In Granada, a wealth of traditional and international cuisines awaited us. At El Tranvia in the Hotel Dario, you can eat Caribbean inspired cuisine in a beautiful Spanish colonial courtyard filled with tropical plants and flowers. I had the roasted tomato and snapper over fresh vegetables served with a slice of traditional Spanish omelet. I’d never think to pair fish with the potato and egg omelet, but it seems so obvious now.

At Mediterraneo, we were serenaded by troubadours while lingering over more fresh seafood. B indulged in the rich Nicaraguan lobsters caught off the Caribbean coast. He didn’t even have to work hard as they came cracked and de-shelled.

Our last evening’s meal was by far the most memorable. In a dirt-floored fluorescent-lit open-aired joint, we were told by those in-the-know to order the guapote sin espina. We didn’t know what we were in for: a whole bass-like fish, deboned, fried and topped with onions, peppers, tomato and lime. Served alongside tostones (fried green plantains) with queso frito (score!) it was the perfect meal. Halfway through digging at the tender, juicy fish with our forks, we asked – should we order another? That good. Where are you guapote? I miss you already.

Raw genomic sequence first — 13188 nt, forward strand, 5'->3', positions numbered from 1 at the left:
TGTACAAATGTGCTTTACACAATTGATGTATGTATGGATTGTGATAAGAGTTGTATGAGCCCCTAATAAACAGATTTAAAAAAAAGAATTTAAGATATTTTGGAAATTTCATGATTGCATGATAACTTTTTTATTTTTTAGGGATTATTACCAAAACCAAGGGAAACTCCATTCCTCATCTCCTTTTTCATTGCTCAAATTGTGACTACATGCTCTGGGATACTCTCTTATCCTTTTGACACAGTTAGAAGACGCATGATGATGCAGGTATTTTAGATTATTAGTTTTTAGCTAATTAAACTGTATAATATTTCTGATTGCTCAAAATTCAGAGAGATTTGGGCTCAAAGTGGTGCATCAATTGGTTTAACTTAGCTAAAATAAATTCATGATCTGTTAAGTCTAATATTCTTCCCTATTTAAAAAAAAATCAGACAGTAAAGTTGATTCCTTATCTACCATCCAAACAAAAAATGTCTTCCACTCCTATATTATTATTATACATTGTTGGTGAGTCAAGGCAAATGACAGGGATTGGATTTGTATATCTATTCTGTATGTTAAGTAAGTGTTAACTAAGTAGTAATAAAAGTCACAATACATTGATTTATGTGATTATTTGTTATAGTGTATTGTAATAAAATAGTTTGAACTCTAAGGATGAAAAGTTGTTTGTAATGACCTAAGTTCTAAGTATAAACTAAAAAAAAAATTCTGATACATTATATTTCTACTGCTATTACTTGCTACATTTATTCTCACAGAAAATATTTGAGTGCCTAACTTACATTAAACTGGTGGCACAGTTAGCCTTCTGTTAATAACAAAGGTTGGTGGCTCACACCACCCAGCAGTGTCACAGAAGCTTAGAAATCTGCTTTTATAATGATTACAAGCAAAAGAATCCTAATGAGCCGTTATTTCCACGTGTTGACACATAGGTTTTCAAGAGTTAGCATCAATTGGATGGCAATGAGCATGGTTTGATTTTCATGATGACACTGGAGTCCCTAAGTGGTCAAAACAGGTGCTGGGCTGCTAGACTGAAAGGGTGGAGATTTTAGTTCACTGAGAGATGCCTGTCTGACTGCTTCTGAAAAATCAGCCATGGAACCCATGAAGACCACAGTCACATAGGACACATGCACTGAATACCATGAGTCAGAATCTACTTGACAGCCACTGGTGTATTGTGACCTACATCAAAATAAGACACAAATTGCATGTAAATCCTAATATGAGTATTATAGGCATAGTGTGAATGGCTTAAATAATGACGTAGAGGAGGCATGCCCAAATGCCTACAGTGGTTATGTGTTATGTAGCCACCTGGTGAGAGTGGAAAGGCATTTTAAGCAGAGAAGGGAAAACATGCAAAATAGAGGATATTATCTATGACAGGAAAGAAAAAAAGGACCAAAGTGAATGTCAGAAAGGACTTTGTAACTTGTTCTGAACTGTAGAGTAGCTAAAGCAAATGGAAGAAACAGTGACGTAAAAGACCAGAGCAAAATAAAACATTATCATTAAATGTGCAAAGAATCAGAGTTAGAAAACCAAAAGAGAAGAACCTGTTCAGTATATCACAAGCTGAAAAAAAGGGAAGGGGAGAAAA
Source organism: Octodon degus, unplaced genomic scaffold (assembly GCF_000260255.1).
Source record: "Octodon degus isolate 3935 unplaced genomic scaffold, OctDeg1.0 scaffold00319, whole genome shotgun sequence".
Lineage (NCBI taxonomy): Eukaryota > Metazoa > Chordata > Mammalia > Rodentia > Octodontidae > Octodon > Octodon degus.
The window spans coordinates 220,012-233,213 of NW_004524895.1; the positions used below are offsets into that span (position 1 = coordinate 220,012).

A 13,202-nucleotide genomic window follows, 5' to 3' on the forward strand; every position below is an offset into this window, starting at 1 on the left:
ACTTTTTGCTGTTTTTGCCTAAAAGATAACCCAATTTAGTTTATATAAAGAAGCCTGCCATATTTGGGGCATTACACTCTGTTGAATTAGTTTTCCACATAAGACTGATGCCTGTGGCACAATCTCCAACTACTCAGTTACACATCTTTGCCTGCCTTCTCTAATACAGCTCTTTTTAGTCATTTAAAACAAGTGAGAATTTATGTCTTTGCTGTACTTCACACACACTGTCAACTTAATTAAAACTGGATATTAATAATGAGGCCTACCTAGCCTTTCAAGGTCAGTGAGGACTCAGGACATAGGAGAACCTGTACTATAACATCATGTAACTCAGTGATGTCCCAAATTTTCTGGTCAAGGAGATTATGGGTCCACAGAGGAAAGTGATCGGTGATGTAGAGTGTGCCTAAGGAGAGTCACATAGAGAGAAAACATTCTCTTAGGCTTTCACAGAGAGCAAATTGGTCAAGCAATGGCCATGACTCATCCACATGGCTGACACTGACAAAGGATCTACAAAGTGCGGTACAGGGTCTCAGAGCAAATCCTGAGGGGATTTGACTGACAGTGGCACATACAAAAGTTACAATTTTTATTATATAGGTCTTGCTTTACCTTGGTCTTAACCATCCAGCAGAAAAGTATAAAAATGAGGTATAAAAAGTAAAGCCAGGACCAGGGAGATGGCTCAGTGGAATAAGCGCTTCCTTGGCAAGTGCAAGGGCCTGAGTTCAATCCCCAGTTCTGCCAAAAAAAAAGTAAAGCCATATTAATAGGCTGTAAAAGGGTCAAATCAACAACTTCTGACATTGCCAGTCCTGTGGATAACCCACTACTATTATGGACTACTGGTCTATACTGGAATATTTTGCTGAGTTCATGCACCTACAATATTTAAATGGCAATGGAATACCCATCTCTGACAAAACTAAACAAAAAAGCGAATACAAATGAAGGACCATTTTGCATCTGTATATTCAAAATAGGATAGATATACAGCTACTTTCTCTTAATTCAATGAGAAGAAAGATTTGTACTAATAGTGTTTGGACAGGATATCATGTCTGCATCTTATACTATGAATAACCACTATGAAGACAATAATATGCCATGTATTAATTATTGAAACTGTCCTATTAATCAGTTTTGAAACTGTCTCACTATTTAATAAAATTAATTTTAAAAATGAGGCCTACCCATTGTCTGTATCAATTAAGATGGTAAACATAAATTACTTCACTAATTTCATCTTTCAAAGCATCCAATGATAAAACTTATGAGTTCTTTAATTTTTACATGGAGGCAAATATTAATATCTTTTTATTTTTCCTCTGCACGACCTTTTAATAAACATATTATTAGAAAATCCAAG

travel

a year in yum

This year: I’ve traveled for food, food has traveled to me, I’ve cooked for new friends, new friends have cooked with me and for me, I’ve failed in the kitchen, succeeded with dinner reservations, eaten new amazing foods, fallen back to eating the same comfort foods over and over, laughed boisterously with family over frites, cried unabashedly in public with a friend over octopus, fallen in love with abandon over mussels, reconnected, gave thanks, flirted, took solace, made introductions, explored, and celebrated over food.  Here then, some highlights from my year in food:

A perfectly plump shrimp dumpling handpicked by my host and enjoyed on a rooftop in Hong Kong.

Kowloon fish market, you can get no fresher. I was amazed at how pristine the street markets were considering the array of living seafood spilling over the sidewalks.